What is this technique how do you do it?

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lee05503

Registered User

Joined: 05/18/20

Posts: 21

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It looks like a Hammer on 4 and 5 with a line connecting 3 to 5 wanting you to do something. I can't make any sense out of it.

#1

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It looks like a Hammer on 4 and 5 with a line connecting 3 to 5 wanting you to do something. I can't make any sense out of it.

dlwalke

Full Access

Joined: 02/02/19

Posts: 239

I haven't seen that one before and will be interested to see a more definitive response than i can offer. My best guess though is that it is meant to imply you just pick the first note, at the 3rd fret, and then hammer onto 4 and then immediately after, onto 5. Kind of like you're rolling up to the 5th with 3 fingers as part of a continuous motion. This would be opposed to picking while fretting the 3rd fret, hammering on to 4th fret, then picking 4th fret and hammering on to 5th fret which might be notated with 2 lines (going from 3 to 4, and from 4 to 5).

#2

I haven't seen that one before and will be interested to see a more definitive response than i can offer. My best guess though is that it is meant to imply you just pick the first note, at the 3rd fret, and then hammer onto 4 and then immediately after, onto 5. Kind of like you're rolling up to the 5th with 3 fingers as part of a continuous motion. This would be opposed to picking while fretting the 3rd fret, hammering on to 4th fret, then picking 4th fret and hammering on to 5th fret which might be notated with 2 lines (going from 3 to 4, and from 4 to 5).

DraconusJLM

Full Access

Joined: 06/21/21

Posts: 195

Yep, it means you pick the 3rd, hammer 4th, then hammer 5th.

Being TAB it gives no indication of timing, though. The delay between each note could be anything.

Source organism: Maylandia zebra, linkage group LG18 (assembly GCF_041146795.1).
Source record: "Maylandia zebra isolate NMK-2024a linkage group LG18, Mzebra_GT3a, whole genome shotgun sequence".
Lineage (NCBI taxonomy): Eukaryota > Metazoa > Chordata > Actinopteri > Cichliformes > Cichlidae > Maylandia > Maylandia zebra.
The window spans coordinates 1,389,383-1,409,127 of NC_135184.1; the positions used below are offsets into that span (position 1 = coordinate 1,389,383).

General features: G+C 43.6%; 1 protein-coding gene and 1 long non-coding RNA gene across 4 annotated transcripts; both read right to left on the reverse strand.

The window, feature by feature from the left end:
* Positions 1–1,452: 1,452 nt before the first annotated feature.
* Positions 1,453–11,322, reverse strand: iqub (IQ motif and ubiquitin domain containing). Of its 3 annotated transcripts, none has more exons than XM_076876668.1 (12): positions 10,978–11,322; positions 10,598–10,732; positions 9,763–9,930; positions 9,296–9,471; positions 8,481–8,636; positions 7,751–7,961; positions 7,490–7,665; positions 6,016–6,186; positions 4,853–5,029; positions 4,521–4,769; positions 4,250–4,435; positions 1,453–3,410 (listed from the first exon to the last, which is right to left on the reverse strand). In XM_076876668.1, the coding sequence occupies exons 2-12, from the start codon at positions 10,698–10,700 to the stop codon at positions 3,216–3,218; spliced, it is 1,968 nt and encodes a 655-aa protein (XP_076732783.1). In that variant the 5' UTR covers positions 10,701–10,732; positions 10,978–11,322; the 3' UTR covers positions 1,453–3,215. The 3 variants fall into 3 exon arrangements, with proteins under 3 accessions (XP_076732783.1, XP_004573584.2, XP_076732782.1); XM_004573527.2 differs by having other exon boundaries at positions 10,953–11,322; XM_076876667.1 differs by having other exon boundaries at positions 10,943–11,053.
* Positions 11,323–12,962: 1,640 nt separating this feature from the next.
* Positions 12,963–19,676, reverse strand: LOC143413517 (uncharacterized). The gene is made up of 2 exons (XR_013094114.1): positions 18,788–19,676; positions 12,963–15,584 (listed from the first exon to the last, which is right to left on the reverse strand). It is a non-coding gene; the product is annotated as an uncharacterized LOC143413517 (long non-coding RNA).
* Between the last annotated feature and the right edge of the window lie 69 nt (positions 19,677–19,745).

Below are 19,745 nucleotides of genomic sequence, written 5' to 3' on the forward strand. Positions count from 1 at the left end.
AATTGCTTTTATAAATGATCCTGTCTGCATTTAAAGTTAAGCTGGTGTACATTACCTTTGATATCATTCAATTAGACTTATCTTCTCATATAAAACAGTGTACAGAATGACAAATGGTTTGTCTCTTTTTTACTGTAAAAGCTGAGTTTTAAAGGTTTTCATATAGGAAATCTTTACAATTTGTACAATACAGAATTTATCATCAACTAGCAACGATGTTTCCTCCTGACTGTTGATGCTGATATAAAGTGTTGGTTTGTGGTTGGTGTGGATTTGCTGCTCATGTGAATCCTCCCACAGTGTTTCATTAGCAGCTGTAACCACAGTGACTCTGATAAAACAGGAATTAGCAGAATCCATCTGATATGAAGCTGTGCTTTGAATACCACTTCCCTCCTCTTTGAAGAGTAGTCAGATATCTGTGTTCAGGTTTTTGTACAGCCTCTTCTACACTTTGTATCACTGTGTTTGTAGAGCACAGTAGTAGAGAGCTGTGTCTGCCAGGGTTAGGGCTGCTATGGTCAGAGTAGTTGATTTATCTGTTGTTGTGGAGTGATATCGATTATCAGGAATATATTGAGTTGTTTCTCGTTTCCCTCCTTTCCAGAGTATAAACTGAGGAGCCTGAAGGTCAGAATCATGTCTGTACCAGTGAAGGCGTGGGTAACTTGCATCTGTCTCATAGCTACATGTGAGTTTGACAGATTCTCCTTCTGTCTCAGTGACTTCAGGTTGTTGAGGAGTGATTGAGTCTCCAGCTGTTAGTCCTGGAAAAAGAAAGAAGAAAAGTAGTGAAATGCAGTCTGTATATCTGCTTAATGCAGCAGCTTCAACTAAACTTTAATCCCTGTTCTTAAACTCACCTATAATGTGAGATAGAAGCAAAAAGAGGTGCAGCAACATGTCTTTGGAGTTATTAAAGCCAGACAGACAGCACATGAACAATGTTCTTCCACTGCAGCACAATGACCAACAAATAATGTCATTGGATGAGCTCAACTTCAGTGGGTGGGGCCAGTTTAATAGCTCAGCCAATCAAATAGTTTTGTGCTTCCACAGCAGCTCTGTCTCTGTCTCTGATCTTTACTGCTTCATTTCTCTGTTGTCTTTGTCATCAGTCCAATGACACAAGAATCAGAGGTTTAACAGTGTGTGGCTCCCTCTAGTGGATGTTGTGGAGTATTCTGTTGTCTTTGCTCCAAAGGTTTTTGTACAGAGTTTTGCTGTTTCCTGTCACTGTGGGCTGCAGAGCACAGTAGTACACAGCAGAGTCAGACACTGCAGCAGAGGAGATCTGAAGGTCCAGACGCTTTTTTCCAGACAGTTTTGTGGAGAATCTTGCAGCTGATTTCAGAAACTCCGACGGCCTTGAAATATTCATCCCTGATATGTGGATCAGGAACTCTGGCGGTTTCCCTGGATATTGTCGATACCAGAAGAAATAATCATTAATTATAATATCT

One of the reasons I like this site is because both TAB and Manuscript notation is given; even if you can't read the manuscript, you can get a feel for the timing on the TAB if you understand the basics.

Six strings, but only four fingers. Twelve simi-tones, but only eight notes to an octive. Part of me thinks mathematicians should steer well clear of guitars.....

#3

Yep, it means you pick the 3rd, hammer 4th, then hammer 5th.

Being TAB it gives no indication of timing, though. The delay between each note could be anything.

One of the reasons I like this site is because both TAB and Manuscript notation is given; even if you can't read the manuscript, you can get a feel for the timing on the TAB if you understand the basics.

Six strings, but only four fingers. Twelve simi-tones, but only eight notes to an octive. Part of me thinks mathematicians should steer well clear of guitars.....

Carl King

GuitarTricks Video Director

Joined: 10/08/07

Posts: 465

DraconusJLM has the right answer. Pick 3rd fret, hammer 4th fret, hammer 5th fret.

It's legato playing. The line connecting the 3 notes means they are connected / slurred. Rather than picked individually.

-Carl.

Carl King
GuitarTricks Video Director / Producer

#4

DraconusJLM has the right answer. Pick 3rd fret, hammer 4th fret, hammer 5th fret.

It's legato playing. The line connecting the 3 notes means they are connected / slurred. Rather than picked individually.

-Carl.

Carl King
GuitarTricks Video Director / Producer